A liquid filler material such as paint, is contained in a pan 6 and is evenly applied to coating roller 5 by a second roller 7 that is in contact with the coating roller. The filler is transferred from coating roller 5 to the under surface of sheet A. After application of the filler material to sheet A, the sheet passes between a second press roller 8 and a transverse strip 9 of resilient material. The spacing, between the second press roller 8 and strip 9 determines the thickness of the layer of filler material that will remain on the sheet A. After the filler material has been applied to the sheet A, the sheet is subjected to an elevated temperature whereby the filler material is dried.

Should it be desired, a smooth surface may be achieved on the sheet A by applying thin layers of paper, cloth, film, or the like (not shown) thereto in lieu of a layer 7 of filler material. Of course, when the sheet A already has a smooth surface, the above described operation may be omitted.

When it is desired to provide a simulated wood panel B, such as shown in FIG. 5, a base coating 21 of paint is applied to the layer of filler material. The coating 21 will be of the appropriate woodlike color, and a grain pattern 22 is then applied to the coating by use of conventional ink.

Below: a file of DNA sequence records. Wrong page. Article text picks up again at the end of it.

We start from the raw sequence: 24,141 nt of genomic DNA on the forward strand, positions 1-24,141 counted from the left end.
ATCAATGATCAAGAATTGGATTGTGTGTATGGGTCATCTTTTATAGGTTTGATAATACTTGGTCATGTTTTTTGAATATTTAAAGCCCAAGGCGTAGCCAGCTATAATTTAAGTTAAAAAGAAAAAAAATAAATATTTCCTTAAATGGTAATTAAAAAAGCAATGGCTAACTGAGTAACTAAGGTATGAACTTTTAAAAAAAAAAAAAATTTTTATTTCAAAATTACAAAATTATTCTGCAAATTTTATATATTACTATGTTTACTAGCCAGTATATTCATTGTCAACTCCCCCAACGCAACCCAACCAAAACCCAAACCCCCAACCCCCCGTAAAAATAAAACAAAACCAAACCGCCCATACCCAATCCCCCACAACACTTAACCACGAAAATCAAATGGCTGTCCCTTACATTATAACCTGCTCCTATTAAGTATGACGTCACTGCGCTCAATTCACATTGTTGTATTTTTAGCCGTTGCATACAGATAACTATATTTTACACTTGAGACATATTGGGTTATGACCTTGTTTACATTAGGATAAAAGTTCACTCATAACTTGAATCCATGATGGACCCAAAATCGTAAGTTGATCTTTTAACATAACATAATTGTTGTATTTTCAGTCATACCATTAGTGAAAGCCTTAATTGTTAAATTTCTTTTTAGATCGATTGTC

A liquid polymerization retarding agent is contained in a pan 10. A roller 11 dips into the agent contained in pan 10, and is rotated by a cylinder 12 in which the pattern of the indented design is defined. An offset roller 13 contacts cylinder 12. The roller 13 is rotated by frictional contact with sheet A as the sheet moves to the right thereunder in the manner illustrated in FIG. 2. As the sheet A moves to the right, it causes rotation of the rollers 11 and 13, as well as cylinder 12, whereby the retarding agent is applied to the sheet as a second pattern as the sheet so moves.

The sheet A on which the grain pattern 22 in a first design and the liquid polymerizing retarding agent in a second design have been applied, is thereafter transferred to a horizontal conveyor 14, as may be seen in FIG. 3. The sheet A then moves to the right (FIG. 3) and a layer 23 of transparent polymerizable resin 16 is applied there- 10.

The resin 16 is disposed in an elongate transverse container 15, in the lower portion of which a slitlike aperture is formed. Container 15 is disposed above conveyor 14, and the resin 16 is discharged from the container as a layer 23 of desired thickness onto the surface of sheet A on which the grain pattern 22 and the retarding agent in a desired pattern are defined. Surplus resin 16 flows from sheet A in the manner shown in FIG. 3, into a container 17. A pump 18 discharges resin 16 from container 17 back to the elongate container 15, as also may be seen in FIG. 3.